Why Google’s secret lab gave up on space elevators, hoverboards, and teleportation

The car isn’t enough?
The car isn’t enough?
Image: AP/Eric Risberg
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Google X, Google’s private research laboratory, puts billions of dollars into moonshot projects with long odds that have the potential to change the world. Ongoing examples include Google Glass, driverless cars, and glucose-monitoring contact lenses.

More important than how the lab comes up with ideas, is how it rejects and kills them. Potentially amazing projects like space elevators, hoverboards, and teleportation have been discarded or put on the back burner as the company seeks what writer Jon Gertner calls “the practical side of crazy” in a profile of the lab for Fast Company. 

Here are a few of the key lessons from how the team at Google X thinks:

Rejecting ideas is as important as coming up with them

For an idea to even be considered, it has to make its way through the Google X Rapid Evaluation team. Their primary approach to ideas is to do everything humanly and technologically possible to make them fall apart. The team looks at possible scale, the impact of the fix, and potential technology risks.

“Will it really solve the problem? Can the thing actually be built? Then they ­consider the social risks. If we can build it, will it–can it–actually be used?” Gertner writes.

The idea is to think about these issues and work on them early rather than after years and billions have been invested. Glass, for example, has privacy issues. Driverless cars have legal problems. But those were seen as surmountable. If an idea passes those initial tests, the group will put together a quick prototype.

This process has killed potentially transformative technologies. Space elevators would have upended space travel. But the materials science just isn’t there to support a cable to space. And though the group had a promising early prototype for a hoverboard technology, the costs and complications weren’t justified by the potential social impact.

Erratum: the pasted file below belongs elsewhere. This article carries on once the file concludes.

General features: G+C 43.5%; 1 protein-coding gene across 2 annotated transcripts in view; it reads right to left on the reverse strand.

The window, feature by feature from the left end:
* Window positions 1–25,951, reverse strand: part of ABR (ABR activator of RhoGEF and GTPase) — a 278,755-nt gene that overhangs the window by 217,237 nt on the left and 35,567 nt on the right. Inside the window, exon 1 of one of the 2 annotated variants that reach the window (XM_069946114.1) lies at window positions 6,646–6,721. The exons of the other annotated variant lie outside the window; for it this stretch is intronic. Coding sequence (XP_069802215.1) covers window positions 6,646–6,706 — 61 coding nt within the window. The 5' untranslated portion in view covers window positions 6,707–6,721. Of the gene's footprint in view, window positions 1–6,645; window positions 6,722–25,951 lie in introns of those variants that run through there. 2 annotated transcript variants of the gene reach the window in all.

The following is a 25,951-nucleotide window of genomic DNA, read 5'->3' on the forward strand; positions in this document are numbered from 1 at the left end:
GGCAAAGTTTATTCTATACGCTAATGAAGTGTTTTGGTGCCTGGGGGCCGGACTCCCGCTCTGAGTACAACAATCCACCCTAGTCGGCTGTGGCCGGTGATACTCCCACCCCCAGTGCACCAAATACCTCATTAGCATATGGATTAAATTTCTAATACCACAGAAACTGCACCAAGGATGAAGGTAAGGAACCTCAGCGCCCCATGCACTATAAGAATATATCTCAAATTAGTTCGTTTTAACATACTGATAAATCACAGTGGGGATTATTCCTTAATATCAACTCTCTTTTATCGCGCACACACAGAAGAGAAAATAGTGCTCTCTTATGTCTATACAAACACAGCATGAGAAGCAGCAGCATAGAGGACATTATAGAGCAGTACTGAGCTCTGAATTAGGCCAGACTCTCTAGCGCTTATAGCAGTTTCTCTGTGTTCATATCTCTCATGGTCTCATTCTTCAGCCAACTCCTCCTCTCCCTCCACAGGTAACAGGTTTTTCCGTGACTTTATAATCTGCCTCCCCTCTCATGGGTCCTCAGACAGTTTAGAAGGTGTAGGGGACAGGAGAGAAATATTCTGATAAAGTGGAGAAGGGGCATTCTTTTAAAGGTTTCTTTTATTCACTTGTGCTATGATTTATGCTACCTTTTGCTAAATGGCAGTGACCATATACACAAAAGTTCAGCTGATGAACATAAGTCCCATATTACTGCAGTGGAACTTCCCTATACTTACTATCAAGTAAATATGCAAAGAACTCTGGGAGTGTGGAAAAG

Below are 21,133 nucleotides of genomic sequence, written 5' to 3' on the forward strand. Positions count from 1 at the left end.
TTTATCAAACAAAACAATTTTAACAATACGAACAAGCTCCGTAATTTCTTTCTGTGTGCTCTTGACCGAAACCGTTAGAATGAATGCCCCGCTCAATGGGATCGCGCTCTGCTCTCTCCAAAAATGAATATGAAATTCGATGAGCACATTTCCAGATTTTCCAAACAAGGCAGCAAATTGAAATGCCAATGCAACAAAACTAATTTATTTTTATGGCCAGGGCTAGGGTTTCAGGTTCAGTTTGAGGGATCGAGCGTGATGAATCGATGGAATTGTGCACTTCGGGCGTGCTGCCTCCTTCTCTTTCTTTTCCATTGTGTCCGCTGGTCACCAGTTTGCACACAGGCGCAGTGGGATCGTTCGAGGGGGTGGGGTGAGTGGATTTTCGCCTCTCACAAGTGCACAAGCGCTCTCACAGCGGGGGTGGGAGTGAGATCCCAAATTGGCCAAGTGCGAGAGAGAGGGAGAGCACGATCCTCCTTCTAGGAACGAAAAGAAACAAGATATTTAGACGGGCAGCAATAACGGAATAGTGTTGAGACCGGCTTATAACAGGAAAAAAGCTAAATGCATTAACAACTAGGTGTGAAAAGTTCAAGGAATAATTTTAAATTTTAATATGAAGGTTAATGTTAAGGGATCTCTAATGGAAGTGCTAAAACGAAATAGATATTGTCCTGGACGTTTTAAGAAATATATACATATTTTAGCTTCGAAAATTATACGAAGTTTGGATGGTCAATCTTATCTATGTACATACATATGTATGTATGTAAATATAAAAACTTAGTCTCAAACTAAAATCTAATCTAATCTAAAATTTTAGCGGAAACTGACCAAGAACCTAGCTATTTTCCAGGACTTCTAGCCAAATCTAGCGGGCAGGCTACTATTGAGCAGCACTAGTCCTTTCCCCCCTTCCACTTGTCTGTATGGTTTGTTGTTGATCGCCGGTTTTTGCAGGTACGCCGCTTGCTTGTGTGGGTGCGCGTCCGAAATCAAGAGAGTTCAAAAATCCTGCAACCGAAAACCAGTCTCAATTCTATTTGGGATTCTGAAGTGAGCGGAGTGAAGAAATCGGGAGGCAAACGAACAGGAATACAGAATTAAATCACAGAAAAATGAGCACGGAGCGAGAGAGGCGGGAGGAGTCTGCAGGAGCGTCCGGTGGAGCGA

At one point the group talked about teleporting. Some insurmountable violations of the laws of physics came up. But discussions helped lead to useful insights into encrypted communications, according to Gertner.

Few projects get commissioned, and many get killed along the way. Even though Google X has a long leash, lots of money, and a mandate to go for the moon, it embraces the reality of failure.

“When we let it go, it’s a positive thing,” Rapid Evaluation team lead Rich DeVaul told Fast Company. “We’re saying, ‘This is great: Now we get to work on other things.'”

Don’t try to solve lame problems

To even be subjected to that onslaught of criticism, any potential X project has to meet a few criteria:

  • It must address a problem that affects millions (or billions) of people
  • The solution must be radical enough that it resembles, in part, science fiction
  • It must tap technology that is or is nearly unobtainable
  • No project can be incremental

That last principle comes from a philosophy that taking big risks is simply more practical.

“It’s so hard to do almost anything in this world,” DeVaul says. “Getting out of bed in the morning can be hard for me. But attacking a problem that is twice as big or 10 times as big is not twice or 10 times as hard.”

He argues that it’s easier to make progress on big problems instead of wringing the next 5% out of something. Building a car that gets 80 miles per gallon would be great but wouldn’t truly solve fundamental problems of fossil fuel use or emissions, DeVaul’s thinking goes.

Going for 500 miles per gallon not only addresses the problem, it forces you to come up with a real solution because there’s no way you can get that from existing automotive design. Trying to tackle that kind of problem ends up being more effective, even if it takes much longer.